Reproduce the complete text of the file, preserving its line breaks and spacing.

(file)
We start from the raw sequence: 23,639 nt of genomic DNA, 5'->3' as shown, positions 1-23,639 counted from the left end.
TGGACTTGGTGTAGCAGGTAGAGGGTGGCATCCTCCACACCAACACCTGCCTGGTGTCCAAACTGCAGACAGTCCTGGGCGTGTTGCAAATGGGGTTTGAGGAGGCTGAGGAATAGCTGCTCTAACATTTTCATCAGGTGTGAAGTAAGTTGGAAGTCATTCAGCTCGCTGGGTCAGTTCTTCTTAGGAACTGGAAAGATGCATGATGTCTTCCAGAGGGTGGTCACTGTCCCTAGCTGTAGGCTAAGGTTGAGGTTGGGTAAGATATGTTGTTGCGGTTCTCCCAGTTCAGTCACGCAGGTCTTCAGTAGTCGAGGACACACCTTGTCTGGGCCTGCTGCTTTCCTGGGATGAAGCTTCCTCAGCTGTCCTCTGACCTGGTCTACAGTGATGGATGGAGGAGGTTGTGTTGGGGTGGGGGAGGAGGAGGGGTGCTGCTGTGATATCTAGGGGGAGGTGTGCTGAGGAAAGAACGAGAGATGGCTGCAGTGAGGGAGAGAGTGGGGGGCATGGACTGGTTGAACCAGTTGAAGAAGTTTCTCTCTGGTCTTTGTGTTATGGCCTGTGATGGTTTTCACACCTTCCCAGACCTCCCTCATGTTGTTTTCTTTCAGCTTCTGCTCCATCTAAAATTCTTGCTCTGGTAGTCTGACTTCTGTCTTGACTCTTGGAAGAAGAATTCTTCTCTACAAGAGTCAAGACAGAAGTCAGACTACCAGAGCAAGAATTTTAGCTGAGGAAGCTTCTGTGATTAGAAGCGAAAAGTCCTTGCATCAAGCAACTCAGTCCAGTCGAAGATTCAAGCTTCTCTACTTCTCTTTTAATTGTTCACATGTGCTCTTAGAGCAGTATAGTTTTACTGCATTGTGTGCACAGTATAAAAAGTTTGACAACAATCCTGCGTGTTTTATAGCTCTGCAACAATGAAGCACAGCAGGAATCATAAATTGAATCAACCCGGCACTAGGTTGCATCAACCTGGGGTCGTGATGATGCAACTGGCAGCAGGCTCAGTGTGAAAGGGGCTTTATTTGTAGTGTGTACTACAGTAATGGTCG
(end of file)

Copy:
We start from the raw sequence: 23,639 nt of genomic DNA, 5'->3' as shown, positions 1-23,639 counted from the left end.
TGGACTTGGTGTAGCAGGTAGAGGGTGGCATCCTCCACACCAACACCTGCCTGGTGTCCAAACTGCAGACAGTCCTGGGCGTGTTGCAAATGGGGTTTGAGGAGGCTGAGGAATAGCTGCTCTAACATTTTCATCAGGTGTGAAGTAAGTTGGAAGTCATTCAGCTCGCTGGGTCAGTTCTTCTTAGGAACTGGAAAGATGCATGATGTCTTCCAGAGGGTGGTCACTGTCCCTAGCTGTAGGCTAAGGTTGAGGTTGGGTAAGATATGTTGTTGCGGTTCTCCCAGTTCAGTCACGCAGGTCTTCAGTAGTCGAGGACACACCTTGTCTGGGCCTGCTGCTTTCCTGGGATGAAGCTTCCTCAGCTGTCCTCTGACCTGGTCTACAGTGATGGATGGAGGAGGTTGTGTTGGGGTGGGGGAGGAGGAGGGGTGCTGCTGTGATATCTAGGGGGAGGTGTGCTGAGGAAAGAACGAGAGATGGCTGCAGTGAGGGAGAGAGTGGGGGGCATGGACTGGTTGAACCAGTTGAAGAAGTTTCTCTCTGGTCTTTGTGTTATGGCCTGTGATGGTTTTCACACCTTCCCAGACCTCCCTCATGTTGTTTTCTTTCAGCTTCTGCTCCATCTAAAATTCTTGCTCTGGTAGTCTGACTTCTGTCTTGACTCTTGGAAGAAGAATTCTTCTCTACAAGAGTCAAGACAGAAGTCAGACTACCAGAGCAAGAATTTTAGCTGAGGAAGCTTCTGTGATTAGAAGCGAAAAGTCCTTGCATCAAGCAACTCAGTCCAGTCGAAGATTCAAGCTTCTCTACTTCTCTTTTAATTGTTCACATGTGCTCTTAGAGCAGTATAGTTTTACTGCATTGTGTGCACAGTATAAAAAGTTTGACAACAATCCTGCGTGTTTTATAGCTCTGCAACAATGAAGCACAGCAGGAATCATAAATTGAATCAACCCGGCACTAGGTTGCATCAACCTGGGGTCGTGATGATGCAACTGGCAGCAGGCTCAGTGTGAAAGGGGCTTTATTTGTAGTGTGTACTACAGTAATGGTCG